A Tarrant County judge on Thursday declined to stop the Texas Racing Commission from installing historical racing machines — but the commission’s legal fight is not over.
Rep. Matt Krause, R-Fort Worth, sued in August to prevent the commission from installing machines that would allow people to bet on digital simulations of historical races. On Thursday, State District Judge David Evans decided not issue the injunction Krause requested. In his letter opinion, the judge said Krause did not have standing to bring the suit as a legislator. Even so, the judge's opinion cast doubt on the legality of the machines.
"Although not necessary for my conclusion, I would also point out that the Legislature’s definition of pari-mutuel wagering is limited to wagers on an animal or animals. An animal is ‘a living thing that is not a human being,’” Evans wrote. “It seems to me that this language is consistent with live or simulcast racing and inconsistent with videos of animals in past races and who may not even be alive today.”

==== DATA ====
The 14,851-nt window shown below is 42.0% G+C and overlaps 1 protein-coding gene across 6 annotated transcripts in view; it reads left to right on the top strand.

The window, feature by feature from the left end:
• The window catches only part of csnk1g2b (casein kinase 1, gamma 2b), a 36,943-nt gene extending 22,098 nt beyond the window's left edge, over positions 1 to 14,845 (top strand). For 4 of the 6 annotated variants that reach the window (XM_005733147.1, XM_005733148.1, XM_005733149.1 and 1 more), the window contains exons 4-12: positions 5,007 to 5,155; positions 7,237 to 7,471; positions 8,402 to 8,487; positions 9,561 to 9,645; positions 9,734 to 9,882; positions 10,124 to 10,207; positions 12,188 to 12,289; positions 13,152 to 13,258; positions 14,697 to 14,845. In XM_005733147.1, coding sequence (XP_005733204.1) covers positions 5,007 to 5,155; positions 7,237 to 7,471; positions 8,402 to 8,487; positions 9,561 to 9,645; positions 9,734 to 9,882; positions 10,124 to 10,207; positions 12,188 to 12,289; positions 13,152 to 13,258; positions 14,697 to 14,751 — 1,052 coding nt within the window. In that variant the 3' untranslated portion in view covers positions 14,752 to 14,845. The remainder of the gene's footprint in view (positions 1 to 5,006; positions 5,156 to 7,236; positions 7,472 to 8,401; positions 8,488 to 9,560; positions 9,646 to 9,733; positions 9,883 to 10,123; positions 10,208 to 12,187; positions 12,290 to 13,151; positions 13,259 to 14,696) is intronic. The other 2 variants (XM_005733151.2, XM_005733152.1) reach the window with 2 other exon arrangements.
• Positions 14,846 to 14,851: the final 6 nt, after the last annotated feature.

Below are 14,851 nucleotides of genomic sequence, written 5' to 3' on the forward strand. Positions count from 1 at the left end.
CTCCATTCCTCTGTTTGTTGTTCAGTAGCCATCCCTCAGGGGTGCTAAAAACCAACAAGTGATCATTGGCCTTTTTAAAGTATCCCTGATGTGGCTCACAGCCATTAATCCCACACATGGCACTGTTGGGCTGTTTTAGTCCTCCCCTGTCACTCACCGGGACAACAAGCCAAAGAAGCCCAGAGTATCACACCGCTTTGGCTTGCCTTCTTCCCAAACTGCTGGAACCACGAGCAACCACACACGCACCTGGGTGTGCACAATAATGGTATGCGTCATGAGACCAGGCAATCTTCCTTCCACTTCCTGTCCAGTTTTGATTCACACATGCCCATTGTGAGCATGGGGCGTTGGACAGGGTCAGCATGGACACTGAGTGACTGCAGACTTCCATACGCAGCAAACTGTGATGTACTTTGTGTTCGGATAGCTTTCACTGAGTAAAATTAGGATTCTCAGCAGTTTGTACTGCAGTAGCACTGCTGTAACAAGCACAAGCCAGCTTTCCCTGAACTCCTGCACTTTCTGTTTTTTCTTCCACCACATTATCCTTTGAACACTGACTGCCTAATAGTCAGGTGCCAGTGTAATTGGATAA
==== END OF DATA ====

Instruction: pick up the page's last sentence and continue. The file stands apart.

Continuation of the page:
Krause's lawsuit put him on the side of several other Republicans who have spoken out against the machines. In August, the judge chose to not issue a temporary restraining order, but he held a hearing over two days earlier this month to consider a temporary injunction. On Thursday, he decided not to issue one.
The historical racing machines are also being challenged in Travis County. A coalition of groups that receive charitable donations from bingo proceeds was in court on Tuesday, arguing the machines would turn race tracks into casinos and cut into their proceeds.
“The phrase ‘historical racing’ is a euphemism for slot machines,” the group’s lawsuit says. “Despite the enlightened-sounding name, a ‘historical’ race slot machine has no education or nostalgic value.”